With the emergence of top prospects, both in the big leagues and minors, the Toronto Blue Jays will need to decide what to do with their incumbent veteran shortstop.
Troy Tulowitzki was a superstar in his prime. Blue Jays fans first knew him as “the guy that should have been picked instead of Ricky Romero“, but beyond that, he was the complete package for the Colorado Rockies for many years.
From 2007 through the first half of 2015 (prior to being traded) he accumulated a 34.6 WAR, and was widely considered one of the best two way shortstops in the game.
When the Blue Jays acquired him, he had five years and $98 million left on his deal from ages 31 to 35. Clearly, they were acquiring not only his most expensive years, but also what were likely going to be his worst as well. It was a short-term move designed to help the team win in 2015 and 2016, which it did, but was not a deal that had much of a chance of providing high value towards the middle and end of it.
Since the trade, Tulowitzki has accumulated a 4.3 WAR in three and a half years. He missed a year and a half during that span due to injury, so that explains some of it, but the last time any of us saw him healthy, it was the first few months of 2017 when he put up a 0.1 WAR and 79 wRC+ with the bat, and a -1.1 UZR rating on defense.
Clearly, after his good season in 2016, he has not been the same player. His performance has cratered, and he has suffered significant injuries.
Another thing happened during his year and a half break from the everyday lineup, and that is the direction of the team. The front office made one more attempt to secure a Wild Card spot in 2018, expecting Tulowitzki to be part of it, but not only did he miss the entire season, but it also became painfully clear by around May that the team was simply not that good. They decided to trade off veterans at the most recent trade deadline, and Tulowitzki now sees himself coming back to a rebuilding roster.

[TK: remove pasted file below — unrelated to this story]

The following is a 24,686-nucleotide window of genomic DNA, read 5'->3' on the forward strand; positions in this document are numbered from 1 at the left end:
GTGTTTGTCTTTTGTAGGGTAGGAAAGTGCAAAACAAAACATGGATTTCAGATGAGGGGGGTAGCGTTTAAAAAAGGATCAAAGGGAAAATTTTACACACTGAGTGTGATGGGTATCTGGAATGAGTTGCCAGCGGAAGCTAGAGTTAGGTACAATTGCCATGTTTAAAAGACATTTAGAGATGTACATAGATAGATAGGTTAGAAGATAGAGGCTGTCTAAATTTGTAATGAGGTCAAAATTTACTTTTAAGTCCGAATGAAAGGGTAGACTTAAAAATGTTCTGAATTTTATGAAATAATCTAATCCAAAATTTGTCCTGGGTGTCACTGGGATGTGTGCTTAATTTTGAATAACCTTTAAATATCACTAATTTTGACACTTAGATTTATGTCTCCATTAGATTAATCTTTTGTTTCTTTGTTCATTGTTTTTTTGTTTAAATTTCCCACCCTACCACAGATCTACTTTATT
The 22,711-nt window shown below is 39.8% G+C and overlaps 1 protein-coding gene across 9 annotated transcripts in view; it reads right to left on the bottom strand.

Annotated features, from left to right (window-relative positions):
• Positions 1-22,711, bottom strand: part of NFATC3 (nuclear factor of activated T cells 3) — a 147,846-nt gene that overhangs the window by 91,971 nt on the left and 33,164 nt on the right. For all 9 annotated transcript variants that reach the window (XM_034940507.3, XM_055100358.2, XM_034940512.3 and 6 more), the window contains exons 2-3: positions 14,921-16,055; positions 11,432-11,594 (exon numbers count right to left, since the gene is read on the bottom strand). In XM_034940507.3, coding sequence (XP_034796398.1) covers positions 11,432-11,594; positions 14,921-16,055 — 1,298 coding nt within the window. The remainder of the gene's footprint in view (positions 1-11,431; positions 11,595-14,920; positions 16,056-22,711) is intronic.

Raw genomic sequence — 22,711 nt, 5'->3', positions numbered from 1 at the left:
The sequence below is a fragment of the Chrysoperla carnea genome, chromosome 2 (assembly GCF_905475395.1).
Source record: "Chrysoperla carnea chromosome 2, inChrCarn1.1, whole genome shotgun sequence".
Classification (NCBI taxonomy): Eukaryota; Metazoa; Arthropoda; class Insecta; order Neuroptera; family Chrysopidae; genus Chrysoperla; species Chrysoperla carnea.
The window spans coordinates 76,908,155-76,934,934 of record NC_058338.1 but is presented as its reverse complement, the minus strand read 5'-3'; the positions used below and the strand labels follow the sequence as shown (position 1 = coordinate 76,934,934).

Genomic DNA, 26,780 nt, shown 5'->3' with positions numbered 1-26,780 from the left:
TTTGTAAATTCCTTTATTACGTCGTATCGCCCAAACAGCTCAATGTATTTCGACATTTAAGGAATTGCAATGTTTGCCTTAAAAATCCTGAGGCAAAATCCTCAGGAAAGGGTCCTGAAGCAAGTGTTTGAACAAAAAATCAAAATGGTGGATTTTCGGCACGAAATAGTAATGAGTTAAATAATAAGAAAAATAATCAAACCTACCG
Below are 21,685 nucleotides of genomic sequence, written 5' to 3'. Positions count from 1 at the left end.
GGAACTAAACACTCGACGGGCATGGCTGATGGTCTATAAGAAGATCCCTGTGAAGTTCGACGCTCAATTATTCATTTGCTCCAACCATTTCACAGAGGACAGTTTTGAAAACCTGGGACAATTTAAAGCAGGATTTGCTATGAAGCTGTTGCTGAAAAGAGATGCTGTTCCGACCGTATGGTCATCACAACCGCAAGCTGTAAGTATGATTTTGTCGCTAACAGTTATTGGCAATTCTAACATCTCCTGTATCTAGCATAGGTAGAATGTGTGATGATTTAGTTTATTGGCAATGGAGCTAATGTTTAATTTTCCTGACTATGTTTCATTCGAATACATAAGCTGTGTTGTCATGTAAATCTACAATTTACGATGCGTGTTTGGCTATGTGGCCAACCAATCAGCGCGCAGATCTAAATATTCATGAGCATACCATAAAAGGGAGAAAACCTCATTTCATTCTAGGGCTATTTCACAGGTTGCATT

Making matters worse for him, the Blue Jays have a top prospect who will start in Buffalo next season that will likely be the team’s everyday shortstop in 2020 (Bo Bichette). No big deal, you say. Just play Tulowitzki in 2019, and then hope to trade him at the deadline, right?
Not so fast. Aside from other factors which I will mention below, playing Tulowitzki in 2019 will be problematic because the team, whether rightly or wrongly, believes that impressive rookie Lourdes Gurriel Jr can handle the position, at least for the time being.
If the team is rebuilding, and wants to get a look at Gurriel at short at the big league level, then holding on to a veteran shortstop on the decline will do nothing but prevent the team from getting a look at (and trying to improve) Gurriel’s defense.
The team also made a shrewd off-season addition in Aledmys Diaz, who is a below average defensive player at short, but more than adequate to hold it down on a temporary basis if need be, and also has the versatility to cover other infield positions.